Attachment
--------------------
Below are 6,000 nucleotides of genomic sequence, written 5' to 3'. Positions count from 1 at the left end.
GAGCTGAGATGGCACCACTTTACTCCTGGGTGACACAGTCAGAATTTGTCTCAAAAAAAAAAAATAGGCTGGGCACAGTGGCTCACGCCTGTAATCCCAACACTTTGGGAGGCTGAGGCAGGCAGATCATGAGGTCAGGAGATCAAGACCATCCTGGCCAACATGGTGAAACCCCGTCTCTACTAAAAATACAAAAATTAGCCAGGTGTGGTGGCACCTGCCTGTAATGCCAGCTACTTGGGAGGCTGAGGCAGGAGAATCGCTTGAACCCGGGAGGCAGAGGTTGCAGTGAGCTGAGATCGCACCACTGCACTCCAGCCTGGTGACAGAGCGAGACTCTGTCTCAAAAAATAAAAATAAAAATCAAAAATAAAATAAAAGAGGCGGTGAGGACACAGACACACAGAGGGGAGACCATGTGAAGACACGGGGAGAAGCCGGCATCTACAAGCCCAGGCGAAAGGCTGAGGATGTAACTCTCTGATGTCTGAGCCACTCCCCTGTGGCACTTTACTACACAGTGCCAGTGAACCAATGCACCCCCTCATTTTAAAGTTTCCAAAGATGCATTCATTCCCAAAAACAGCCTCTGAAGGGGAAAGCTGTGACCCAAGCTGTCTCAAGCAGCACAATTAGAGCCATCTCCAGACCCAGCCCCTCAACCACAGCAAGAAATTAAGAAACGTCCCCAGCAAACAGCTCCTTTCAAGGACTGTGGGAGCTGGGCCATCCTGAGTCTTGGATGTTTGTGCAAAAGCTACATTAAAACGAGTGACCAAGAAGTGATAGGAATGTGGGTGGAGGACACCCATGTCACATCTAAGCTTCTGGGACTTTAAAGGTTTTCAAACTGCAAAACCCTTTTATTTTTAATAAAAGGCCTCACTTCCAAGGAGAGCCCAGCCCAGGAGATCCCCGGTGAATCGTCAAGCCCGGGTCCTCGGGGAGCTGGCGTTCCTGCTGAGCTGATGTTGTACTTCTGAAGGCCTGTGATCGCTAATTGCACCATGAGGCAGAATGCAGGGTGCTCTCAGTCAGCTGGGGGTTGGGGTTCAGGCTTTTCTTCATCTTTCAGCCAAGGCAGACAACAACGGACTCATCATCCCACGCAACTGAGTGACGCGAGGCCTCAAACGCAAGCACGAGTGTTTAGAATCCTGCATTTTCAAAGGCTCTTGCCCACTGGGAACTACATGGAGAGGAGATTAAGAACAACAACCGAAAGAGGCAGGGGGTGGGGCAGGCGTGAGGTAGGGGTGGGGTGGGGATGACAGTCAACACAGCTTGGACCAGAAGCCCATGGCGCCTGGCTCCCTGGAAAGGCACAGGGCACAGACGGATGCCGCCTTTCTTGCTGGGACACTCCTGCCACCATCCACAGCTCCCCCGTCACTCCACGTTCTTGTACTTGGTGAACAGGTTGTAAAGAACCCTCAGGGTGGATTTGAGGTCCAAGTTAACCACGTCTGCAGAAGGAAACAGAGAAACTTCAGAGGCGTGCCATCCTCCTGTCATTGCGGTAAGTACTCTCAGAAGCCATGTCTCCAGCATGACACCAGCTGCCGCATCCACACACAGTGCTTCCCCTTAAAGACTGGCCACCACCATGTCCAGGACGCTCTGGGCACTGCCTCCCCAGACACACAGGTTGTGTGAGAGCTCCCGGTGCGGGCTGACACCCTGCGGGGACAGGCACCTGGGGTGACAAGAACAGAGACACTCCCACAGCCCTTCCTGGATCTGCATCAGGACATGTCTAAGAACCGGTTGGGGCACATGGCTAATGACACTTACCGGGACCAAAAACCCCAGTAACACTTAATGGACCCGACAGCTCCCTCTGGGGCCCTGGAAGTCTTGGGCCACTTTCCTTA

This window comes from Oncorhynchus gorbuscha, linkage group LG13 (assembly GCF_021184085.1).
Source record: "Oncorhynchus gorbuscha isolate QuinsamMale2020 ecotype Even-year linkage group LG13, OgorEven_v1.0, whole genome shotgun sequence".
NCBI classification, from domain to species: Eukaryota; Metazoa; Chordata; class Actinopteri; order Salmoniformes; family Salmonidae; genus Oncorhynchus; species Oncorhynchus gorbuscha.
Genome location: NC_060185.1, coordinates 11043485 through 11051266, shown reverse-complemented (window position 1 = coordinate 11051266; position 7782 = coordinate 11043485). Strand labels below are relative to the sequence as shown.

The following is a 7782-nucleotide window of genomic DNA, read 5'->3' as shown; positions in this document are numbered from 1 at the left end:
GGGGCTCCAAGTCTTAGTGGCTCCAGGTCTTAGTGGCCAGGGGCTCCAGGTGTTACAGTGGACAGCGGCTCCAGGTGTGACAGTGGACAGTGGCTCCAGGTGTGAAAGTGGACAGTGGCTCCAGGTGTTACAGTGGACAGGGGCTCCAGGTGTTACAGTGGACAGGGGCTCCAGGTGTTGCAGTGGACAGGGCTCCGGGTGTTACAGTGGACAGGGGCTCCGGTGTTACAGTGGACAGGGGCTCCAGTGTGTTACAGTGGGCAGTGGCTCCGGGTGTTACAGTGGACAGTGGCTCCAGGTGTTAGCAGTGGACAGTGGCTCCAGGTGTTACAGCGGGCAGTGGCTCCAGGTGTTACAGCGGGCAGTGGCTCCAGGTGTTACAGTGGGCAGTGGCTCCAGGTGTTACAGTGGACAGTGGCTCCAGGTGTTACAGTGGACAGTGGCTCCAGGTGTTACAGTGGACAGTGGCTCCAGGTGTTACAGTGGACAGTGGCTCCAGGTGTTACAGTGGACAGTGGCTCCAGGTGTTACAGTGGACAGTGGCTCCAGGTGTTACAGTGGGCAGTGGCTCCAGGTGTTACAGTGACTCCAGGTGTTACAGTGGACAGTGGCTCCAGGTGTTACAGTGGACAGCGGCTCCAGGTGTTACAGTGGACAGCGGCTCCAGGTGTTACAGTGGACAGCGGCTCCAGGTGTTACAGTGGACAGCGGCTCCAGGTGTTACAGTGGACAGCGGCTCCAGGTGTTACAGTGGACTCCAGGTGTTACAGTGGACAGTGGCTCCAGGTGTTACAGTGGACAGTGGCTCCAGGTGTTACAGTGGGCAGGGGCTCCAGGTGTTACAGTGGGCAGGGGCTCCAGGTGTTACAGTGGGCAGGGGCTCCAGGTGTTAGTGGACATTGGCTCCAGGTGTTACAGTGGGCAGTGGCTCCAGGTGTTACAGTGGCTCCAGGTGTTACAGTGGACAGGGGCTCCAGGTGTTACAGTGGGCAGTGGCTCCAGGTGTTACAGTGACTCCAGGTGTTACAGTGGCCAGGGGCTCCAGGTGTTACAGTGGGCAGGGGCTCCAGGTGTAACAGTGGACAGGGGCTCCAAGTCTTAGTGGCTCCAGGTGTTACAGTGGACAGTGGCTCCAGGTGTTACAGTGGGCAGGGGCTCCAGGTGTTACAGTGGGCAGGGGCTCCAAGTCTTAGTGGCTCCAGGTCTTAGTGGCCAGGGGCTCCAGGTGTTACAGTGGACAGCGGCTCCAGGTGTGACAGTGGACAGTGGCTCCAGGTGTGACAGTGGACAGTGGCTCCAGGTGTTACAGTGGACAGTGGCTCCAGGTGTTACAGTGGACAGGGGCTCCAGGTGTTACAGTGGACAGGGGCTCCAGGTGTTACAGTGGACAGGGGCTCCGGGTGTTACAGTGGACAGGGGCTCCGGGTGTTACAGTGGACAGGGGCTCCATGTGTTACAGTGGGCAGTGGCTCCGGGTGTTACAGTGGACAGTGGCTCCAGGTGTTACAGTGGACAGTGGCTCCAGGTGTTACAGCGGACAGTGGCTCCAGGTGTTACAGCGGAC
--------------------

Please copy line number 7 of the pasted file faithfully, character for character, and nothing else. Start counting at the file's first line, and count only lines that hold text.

The following is a 7782-nucleotide window of genomic DNA, read 5'->3' as shown; positions in this document are numbered from 1 at the left end: